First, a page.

• “The number of clashes between the government and the guerrillas is very high, although it has been falling from its peak of 2003.” However, there has been “a shift toward big-casualty events in 2005.”
  • “The guerrillas are fighting less with the paramilitaries than they were a few years ago. In fact, the paramilitaries essentially ceased to be an anti-insurgent clashing force in the conflict beginning around 2002.”
  • “This government has actually been fighting with the paramilitaries more than previous ones have.”

It’s hard to know what to conclude from these findings, some of which – especially the spike in paramilitary murders – are quite surprising. However, as we see the gains of 2002-2004 level off – or even begin to reverse – the new data may be showing us that Uribe’s “Democratic Security” policy, as implemented, may have reached its limits.

A strategy that so overwhelmingly favors the military dimension of governance, relying heavily on tactics like offensives, informants and roundups of suspects, can only achieve so much. Unless it begins to address the weakness of Colombia’s civilian government in conflictive zones, and to punish abuses when they occur, we may be seeing Democratic Security “hitting the wall,” reaching the extent of what it can do to decrease violence.

 

Quote of the week:

“In revolutionary processes like subversive warfare, there are always ‘self-eliminations.’ This doesn’t mean that one commits suicide, but that there are people in the rear who have particular ideological instructions to shoot their own comrades in the back, in order to exacerbate the population’s anger and to create a political rallying point.”

- Gen. Marcelo Antezana, the head of Bolivia’s army, arguing yesterday that most of the sixty people killed during October 2003 protests were murdered not by the security forces, but by fellow protesters seeking to turn people against the military.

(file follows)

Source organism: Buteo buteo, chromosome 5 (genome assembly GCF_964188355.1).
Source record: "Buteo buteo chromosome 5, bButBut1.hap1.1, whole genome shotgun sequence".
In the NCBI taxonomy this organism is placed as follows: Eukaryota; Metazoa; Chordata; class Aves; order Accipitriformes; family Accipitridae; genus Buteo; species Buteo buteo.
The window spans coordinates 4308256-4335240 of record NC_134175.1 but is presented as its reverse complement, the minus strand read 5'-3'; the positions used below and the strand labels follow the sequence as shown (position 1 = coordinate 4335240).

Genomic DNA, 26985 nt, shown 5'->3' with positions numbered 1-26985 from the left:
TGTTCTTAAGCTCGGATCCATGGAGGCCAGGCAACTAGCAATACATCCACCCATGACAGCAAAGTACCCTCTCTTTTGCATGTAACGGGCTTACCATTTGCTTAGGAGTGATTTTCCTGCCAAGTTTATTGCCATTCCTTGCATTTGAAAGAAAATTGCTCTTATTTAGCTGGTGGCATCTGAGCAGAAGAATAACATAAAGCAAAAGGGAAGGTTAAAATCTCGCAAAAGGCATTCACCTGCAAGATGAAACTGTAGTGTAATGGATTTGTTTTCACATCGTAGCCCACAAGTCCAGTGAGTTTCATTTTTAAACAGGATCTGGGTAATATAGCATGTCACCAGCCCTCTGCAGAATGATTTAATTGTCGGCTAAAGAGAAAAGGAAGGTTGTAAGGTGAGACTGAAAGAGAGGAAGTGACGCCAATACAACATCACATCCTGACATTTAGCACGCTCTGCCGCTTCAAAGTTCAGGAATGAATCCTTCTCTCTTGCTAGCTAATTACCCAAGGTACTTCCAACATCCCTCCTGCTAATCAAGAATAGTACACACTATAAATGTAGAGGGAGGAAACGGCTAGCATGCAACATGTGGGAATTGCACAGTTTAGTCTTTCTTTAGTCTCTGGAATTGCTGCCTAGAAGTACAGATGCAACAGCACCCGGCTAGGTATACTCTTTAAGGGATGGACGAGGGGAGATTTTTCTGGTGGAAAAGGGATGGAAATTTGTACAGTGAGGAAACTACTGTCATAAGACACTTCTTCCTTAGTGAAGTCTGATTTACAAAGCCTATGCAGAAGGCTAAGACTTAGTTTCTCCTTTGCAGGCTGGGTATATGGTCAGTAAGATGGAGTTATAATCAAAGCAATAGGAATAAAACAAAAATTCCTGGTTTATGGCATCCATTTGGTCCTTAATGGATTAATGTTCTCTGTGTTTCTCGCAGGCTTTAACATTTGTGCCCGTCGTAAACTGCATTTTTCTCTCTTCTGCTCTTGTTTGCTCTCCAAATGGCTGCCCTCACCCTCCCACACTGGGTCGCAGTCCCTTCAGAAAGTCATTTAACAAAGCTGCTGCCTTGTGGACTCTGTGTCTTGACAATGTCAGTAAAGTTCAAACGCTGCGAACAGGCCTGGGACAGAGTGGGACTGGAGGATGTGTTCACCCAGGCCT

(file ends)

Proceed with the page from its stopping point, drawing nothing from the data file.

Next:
One Response to “Backsliding on security?”

  1. jcg Says:

    I’d like to thank you for linking to such an interesting and detailed study, which certainly contributes to providing a more complete perspective of the current developments that the Colombian conflict is undergoing, beyond what has been traditionally reported (both by supporters and critics of recent administrations).

    It’s definitely worth a careful read.

    Facing the potential failure of the ongoing demobilization and negotiation process to meet several of their original expectations, many of the paramilitaries might be losing their patience and thus gradually abandoning any earlier restrain on their part, seeking to take advantage of the situation while it lasts, apparently believing that they’ll be able to go back to their old ways if the worst comes to pass. And that might well happen if the government doesn’t manage to adapt to a rapidly evolving situation, instead of persisting in singing the virtues of a democratic security policy that, I agree, may be reaching its upper limits.

    As for the quote of the week…at first sight it appears to be a sign of certain aloofness or even hypocrisy on the part of the General. It’s probably a correct reaction as well, given how most militarymen in the Americas tend to think.

    Still, that might not contradict the slight possibility that there might be a grain of truth in his statement, if not necessarily to the extent that the General wants to make it appear to be the case, or maybe even not in this particular case to begin with. Nevertheless, more information would be required before any definite conclusions can be reached though.